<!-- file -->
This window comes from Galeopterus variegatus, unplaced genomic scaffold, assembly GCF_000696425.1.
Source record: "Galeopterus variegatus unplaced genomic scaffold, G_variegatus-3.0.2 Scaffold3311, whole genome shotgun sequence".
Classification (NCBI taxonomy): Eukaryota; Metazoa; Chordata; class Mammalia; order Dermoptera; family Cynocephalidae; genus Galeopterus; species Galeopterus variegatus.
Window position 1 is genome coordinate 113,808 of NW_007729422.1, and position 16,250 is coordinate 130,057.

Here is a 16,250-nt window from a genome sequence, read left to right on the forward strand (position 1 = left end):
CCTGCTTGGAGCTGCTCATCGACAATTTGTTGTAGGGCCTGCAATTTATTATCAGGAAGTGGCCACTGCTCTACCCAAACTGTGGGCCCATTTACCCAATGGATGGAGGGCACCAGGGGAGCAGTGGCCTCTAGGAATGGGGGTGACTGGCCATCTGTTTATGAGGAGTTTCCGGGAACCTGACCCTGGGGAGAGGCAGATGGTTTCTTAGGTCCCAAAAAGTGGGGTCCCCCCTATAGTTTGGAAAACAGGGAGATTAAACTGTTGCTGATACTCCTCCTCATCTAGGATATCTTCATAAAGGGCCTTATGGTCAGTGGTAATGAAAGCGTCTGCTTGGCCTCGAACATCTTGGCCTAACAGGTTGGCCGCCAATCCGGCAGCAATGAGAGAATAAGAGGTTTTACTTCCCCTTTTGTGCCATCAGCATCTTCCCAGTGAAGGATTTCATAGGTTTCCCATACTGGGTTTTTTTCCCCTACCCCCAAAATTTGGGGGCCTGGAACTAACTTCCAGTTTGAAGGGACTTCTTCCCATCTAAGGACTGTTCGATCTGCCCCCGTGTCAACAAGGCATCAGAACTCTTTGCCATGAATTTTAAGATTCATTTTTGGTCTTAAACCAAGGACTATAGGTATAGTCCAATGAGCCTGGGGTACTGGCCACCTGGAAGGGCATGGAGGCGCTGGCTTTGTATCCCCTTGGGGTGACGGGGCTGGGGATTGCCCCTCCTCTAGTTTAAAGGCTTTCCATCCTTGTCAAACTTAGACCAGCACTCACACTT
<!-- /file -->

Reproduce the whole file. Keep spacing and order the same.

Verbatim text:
This window comes from Galeopterus variegatus, unplaced genomic scaffold, assembly GCF_000696425.1.
Source record: "Galeopterus variegatus unplaced genomic scaffold, G_variegatus-3.0.2 Scaffold3311, whole genome shotgun sequence".
Classification (NCBI taxonomy): Eukaryota; Metazoa; Chordata; class Mammalia; order Dermoptera; family Cynocephalidae; genus Galeopterus; species Galeopterus variegatus.
Window position 1 is genome coordinate 113,808 of NW_007729422.1, and position 16,250 is coordinate 130,057.

Here is a 16,250-nt window from a genome sequence, read left to right on the forward strand (position 1 = left end):
CCTGCTTGGAGCTGCTCATCGACAATTTGTTGTAGGGCCTGCAATTTATTATCAGGAAGTGGCCACTGCTCTACCCAAACTGTGGGCCCATTTACCCAATGGATGGAGGGCACCAGGGGAGCAGTGGCCTCTAGGAATGGGGGTGACTGGCCATCTGTTTATGAGGAGTTTCCGGGAACCTGACCCTGGGGAGAGGCAGATGGTTTCTTAGGTCCCAAAAAGTGGGGTCCCCCCTATAGTTTGGAAAACAGGGAGATTAAACTGTTGCTGATACTCCTCCTCATCTAGGATATCTTCATAAAGGGCCTTATGGTCAGTGGTAATGAAAGCGTCTGCTTGGCCTCGAACATCTTGGCCTAACAGGTTGGCCGCCAATCCGGCAGCAATGAGAGAATAAGAGGTTTTACTTCCCCTTTTGTGCCATCAGCATCTTCCCAGTGAAGGATTTCATAGGTTTCCCATACTGGGTTTTTTTCCCCTACCCCCAAAATTTGGGGGCCTGGAACTAACTTCCAGTTTGAAGGGACTTCTTCCCATCTAAGGACTGTTCGATCTGCCCCCGTGTCAACAAGGCATCAGAACTCTTTGCCATGAATTTTAAGATTCATTTTTGGTCTTAAACCAAGGACTATAGGTATAGTCCAATGAGCCTGGGGTACTGGCCACCTGGAAGGGCATGGAGGCGCTGGCTTTGTATCCCCTTGGGGTGACGGGGCTGGGGATTGCCCCTCCTCTAGTTTAAAGGCTTTCCATCCTTGTCAAACTTAGACCAGCACTCACACTT